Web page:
Insight Gloucestershire’s Communication Officer recently submitted a letter (printed 19th September 2015) to the Gloucestershire Echo in response to comments made by the public on their social media channel concerning the controversy around the alterations at the Lower High Street, Cheltenham.
Recently we have been following the story in the press around the changes to the Lower High Street in Cheltenham and have been disheartened to read comments on social media saying that ‘people should just look where they are going’. In some cases this may be true but, for many people with low vision relying on design features to navigate our streets, it’s the difference between being independent or not, keeping injury free or not.
Also comments along the lines off ‘just ask for help’ are not helpful. Now presuming you are a fully sighted person reading this, how would you feel if you had to ask someone to help you cross the road every time? How would you cross if no one else was around? What if people ignored your requests? People with any disability should be able to get around their environment as independently as possible.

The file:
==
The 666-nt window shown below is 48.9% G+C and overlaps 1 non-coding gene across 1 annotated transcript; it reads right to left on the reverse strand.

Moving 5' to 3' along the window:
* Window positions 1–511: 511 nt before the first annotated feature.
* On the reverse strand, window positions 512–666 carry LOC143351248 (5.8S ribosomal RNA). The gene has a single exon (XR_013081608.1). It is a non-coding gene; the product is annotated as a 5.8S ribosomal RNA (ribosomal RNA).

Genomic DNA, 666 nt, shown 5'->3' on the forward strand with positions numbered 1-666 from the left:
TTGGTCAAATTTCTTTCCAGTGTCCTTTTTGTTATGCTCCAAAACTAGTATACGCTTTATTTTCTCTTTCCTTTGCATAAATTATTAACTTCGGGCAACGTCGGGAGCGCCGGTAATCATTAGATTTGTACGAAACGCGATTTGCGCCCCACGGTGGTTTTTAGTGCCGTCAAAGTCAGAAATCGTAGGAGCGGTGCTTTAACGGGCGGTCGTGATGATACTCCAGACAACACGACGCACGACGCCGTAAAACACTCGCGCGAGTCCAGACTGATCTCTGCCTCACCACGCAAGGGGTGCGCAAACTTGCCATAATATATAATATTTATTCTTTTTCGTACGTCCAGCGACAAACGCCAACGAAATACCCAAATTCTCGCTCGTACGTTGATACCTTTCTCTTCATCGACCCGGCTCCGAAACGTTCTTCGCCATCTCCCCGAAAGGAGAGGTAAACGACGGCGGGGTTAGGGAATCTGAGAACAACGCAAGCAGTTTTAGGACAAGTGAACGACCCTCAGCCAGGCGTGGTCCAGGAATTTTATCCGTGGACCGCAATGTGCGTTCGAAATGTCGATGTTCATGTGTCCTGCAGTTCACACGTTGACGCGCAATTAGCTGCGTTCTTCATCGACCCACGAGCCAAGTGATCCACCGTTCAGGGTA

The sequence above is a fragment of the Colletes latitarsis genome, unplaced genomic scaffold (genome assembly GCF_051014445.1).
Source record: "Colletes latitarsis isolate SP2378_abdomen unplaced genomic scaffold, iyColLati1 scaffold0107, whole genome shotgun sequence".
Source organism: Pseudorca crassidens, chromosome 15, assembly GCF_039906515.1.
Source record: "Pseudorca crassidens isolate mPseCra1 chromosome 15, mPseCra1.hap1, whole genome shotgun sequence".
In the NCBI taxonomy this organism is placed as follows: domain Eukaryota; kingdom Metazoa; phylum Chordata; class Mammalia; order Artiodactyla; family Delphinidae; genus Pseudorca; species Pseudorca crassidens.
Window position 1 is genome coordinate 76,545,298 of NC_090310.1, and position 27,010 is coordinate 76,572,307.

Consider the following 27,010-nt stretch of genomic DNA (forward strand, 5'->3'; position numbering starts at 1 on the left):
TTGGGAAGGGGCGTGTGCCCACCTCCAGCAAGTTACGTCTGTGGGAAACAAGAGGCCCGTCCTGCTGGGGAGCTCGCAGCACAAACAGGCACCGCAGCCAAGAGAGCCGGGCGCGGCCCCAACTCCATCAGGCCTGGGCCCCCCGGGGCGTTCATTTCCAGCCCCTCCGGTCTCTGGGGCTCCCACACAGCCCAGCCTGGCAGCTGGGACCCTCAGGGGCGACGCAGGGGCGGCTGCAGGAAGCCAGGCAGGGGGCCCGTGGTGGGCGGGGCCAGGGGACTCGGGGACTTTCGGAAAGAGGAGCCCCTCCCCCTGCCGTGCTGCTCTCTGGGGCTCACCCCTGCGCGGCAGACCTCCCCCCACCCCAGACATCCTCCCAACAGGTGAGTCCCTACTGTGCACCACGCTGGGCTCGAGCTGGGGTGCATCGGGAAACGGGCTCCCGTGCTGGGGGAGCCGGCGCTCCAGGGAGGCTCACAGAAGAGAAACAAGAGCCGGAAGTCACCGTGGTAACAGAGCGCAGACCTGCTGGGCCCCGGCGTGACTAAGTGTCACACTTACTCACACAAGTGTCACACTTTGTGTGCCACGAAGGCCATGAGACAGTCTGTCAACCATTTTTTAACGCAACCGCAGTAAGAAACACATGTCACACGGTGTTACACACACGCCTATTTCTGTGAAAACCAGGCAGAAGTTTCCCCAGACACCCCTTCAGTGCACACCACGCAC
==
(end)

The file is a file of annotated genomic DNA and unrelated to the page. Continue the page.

The issue we have with the new design is that part of the road surface is the same as the kerb, you cannot necessarily tell where you need to step up or down. If the Government wants to get disabled people into work, the only way this can be achieved is by prompting people’s independence in all areas of life. How are you going to get out to work if you do not feel safe crossing a road?
Not everyone that is sight impaired has an outward sign of their disability such as a ‘white stick’ or guide dog. Even people who are registered severely sight impaired (blind) may have some sight that they can use to navigate around. Different eye conditions affect people in different ways but by having an inclusive and standardised built environment everyone will have the opportunity to keep safe.
If anyone would like some more information on living with sight loss please get in touch with Insight Gloucestershire on 01242 22 11 70.
Monica Farthing, Communications Officer